Think what you do in your first decade as a professional doesn’t really matter? Here’s why you shouldn’t tell yourself that fib.

If you look ahead to your 20s as a student or get your measure of this decade from pop culture, the 10 years in which you launch your adult life seem like a blast. But, as any 20-something can tell you, this impression of footloose independence and exciting romantic exploration can be misleading.

The reality of the decade is, it’s often a bit of a stressful b***.

Most young people face serious career, dating and financial worries and the panic-inducing sense that the decisions you make in your 20s will weigh heavily on your future. So it’s easy to understand why 20-somethings struggling to get a precarious perch on adulthood might soothe themselves with thoughts that this is just a 10-year training wheels period that doesn’t really count.

But be warned: experts say that that thought—and several related ideas—is a lie. Make sure you’re not telling yourself these fibs:

Lie #1: These years don’t matter

If you’re telling yourself that your 20s are for self-exploration and fun and don’t really matter, you’re leading yourself astray, according to psychologist Dr. Meg Jay. She’s the author of The Defining Decade: Why Your Twenties Matter—And How to Make the Most of Them Now, and as she recently told Big Think, American 20-somethings:

…are living with a staggering, unprecedented amount of uncertainty. Many have no idea what they will be doing, where they will be living, or who they will be within two or 10 years. They don’t know when they’ll be happy or when they will be able to pay their bills. They wonder if they should be photographers or lawyers or event planners.…

Uncertainty makes people anxious and distraction is the 21st-Century opiate of the masses. So too many 20-somethings are tempted, and even encouraged, to just turn away and hope for the best.

Is reading this description—young adults who respond to sky-high uncertainty levels by telling themselves this life period isn’t really important—like looking in the mirror? Then it might be time to admit that this is the principal lie we tell ourselves about our 20s.

In reality, Dr. Jay says, “our 20s are the defining decade of adulthood. Eighty percent of life’s most defining moments take place by about age 35. Two-thirds of lifetime wage growth happens during the first 10 years of a career. More than half of Americans are married or are dating or living with their future partner by age 30.”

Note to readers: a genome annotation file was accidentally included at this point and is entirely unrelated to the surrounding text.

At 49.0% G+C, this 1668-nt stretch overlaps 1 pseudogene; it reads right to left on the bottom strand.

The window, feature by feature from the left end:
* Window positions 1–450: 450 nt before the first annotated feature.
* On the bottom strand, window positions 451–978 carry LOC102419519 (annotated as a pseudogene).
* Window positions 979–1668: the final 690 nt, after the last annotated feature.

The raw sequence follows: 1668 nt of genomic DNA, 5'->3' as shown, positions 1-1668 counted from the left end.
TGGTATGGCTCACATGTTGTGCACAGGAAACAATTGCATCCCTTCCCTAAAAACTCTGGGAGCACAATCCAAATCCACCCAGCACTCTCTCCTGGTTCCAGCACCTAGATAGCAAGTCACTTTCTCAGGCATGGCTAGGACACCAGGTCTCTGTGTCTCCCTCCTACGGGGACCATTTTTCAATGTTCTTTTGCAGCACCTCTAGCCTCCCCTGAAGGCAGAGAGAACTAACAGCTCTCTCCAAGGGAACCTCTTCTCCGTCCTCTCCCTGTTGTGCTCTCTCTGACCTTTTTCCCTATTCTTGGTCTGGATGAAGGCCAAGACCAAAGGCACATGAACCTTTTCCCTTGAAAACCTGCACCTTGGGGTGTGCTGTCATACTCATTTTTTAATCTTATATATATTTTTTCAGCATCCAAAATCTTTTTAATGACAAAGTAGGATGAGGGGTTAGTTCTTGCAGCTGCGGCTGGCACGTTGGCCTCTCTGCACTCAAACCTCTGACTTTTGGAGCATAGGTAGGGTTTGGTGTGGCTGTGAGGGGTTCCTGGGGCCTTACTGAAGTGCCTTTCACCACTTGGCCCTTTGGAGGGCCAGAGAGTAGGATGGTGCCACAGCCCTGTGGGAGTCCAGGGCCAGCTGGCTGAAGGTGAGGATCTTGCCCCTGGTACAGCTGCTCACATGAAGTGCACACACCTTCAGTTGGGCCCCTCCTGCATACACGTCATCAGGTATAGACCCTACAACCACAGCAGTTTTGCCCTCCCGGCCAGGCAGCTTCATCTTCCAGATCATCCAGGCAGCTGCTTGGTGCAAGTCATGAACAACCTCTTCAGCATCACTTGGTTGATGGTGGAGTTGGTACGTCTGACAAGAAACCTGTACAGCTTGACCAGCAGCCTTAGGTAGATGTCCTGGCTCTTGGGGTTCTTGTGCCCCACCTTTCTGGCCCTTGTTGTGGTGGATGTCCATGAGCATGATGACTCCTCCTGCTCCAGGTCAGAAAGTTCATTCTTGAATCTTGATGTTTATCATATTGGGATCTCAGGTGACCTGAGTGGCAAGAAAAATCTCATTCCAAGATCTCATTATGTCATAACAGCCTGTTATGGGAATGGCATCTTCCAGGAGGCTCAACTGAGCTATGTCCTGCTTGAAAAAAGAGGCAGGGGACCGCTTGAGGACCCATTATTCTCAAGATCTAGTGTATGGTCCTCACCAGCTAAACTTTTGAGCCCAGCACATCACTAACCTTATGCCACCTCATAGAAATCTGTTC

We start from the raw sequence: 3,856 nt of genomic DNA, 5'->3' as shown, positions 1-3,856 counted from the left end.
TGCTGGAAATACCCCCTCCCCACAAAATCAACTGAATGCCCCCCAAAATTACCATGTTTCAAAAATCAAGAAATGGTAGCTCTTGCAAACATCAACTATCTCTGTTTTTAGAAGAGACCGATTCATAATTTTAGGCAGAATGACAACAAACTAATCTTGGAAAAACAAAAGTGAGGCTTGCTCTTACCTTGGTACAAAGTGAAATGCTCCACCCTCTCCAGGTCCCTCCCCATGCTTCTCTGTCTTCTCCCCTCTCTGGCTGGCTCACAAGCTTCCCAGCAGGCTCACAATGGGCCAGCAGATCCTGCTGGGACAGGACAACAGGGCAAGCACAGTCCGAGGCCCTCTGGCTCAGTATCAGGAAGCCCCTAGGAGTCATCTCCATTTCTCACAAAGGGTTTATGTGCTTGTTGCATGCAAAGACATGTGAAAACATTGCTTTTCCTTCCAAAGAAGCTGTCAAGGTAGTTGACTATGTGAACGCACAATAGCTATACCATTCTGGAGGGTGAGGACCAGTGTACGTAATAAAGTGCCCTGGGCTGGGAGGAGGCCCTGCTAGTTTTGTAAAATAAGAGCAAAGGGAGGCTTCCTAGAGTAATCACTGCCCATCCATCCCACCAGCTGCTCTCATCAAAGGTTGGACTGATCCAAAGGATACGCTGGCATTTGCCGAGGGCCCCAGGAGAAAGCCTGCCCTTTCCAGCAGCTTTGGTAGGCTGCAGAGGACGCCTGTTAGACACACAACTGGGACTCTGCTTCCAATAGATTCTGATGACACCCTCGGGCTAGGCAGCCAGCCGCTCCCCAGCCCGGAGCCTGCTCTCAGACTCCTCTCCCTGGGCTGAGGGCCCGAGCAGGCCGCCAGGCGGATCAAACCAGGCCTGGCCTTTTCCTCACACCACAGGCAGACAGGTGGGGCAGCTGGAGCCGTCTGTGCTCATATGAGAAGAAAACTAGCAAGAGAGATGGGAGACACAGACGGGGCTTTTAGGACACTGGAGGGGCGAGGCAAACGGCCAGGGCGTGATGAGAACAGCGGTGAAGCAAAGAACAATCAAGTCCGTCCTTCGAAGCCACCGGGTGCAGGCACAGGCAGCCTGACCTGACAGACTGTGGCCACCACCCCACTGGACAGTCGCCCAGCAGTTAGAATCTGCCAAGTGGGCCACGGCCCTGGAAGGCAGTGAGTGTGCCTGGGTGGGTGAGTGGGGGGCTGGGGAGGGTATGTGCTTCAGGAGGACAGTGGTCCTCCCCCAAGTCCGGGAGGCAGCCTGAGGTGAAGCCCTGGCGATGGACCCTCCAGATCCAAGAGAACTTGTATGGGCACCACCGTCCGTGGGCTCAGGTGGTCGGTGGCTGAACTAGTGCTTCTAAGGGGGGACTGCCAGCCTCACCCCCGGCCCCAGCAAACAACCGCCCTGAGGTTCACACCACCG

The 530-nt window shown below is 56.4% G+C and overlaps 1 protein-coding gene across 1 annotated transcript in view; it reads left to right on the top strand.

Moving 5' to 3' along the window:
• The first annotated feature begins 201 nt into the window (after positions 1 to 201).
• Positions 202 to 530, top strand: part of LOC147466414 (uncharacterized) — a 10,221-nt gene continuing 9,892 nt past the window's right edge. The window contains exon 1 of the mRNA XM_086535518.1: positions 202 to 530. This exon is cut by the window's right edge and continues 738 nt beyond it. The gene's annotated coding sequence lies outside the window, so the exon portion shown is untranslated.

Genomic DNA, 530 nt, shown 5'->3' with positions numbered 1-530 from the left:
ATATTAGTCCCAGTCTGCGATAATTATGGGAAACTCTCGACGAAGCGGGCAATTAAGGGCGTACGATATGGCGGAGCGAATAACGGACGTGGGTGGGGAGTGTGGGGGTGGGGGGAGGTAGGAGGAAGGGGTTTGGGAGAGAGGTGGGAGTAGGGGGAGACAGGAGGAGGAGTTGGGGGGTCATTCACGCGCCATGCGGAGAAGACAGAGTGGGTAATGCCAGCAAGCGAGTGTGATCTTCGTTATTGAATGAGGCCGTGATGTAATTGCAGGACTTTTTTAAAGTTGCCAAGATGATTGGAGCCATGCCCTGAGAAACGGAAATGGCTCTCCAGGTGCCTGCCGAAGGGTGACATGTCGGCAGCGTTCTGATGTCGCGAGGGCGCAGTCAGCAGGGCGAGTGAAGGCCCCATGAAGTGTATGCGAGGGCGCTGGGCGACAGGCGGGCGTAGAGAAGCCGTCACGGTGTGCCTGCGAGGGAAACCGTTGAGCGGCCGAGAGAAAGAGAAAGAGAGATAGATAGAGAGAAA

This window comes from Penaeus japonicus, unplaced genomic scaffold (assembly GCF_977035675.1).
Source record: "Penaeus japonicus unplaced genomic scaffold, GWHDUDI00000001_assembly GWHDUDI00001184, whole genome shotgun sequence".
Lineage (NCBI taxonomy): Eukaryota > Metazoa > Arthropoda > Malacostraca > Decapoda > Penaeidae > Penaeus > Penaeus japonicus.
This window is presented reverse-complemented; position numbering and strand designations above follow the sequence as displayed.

In other words, these years DO matter.

Lie #2: Now’s the time for a career identity crisis

Several lies spring from this central one, particularly when it comes to our careers. It’s natural to be unsure about your future career goals when you’re in your 20s, but don’t let that uncertainty develop into a full–fledged career identity crisis that keeps you from starting something now.

“The biggest myth is that the 20s are a time to think about what you want to do. That doesn’t work. You basically know what you want. Just start, and get the best job you can get,” Dr. Jay told Forbes.

Will you change direction? Sure, probably many times. But getting started on something is a better way to determine what suits you than abstract pondering. It’s also important for building skills, confidence and a valuable network.

Lie #3: I just want to have fun

But what if what if the best job you can get is pretty dreary? Given that you’re probably still without many adult responsibilities, like a mortgage or dependents, it’s tempting to imagine the misery you’ll experience in that entry-level gig and decide you’d rather minimize commitments and maximize fun. Maybe later when you’re ready or you find a cooler opportunity, you’ll focus on slogging it out at the office.

Besides wasting valuable career-building time (see lie number two), this approach also often badly overestimates how much you’ll enjoy goofing off. Sure, travel can be thrilling, and everyone loves a great night out, but after a pretty short time, the satisfaction most of us get out of these things wears thin. And then where are you?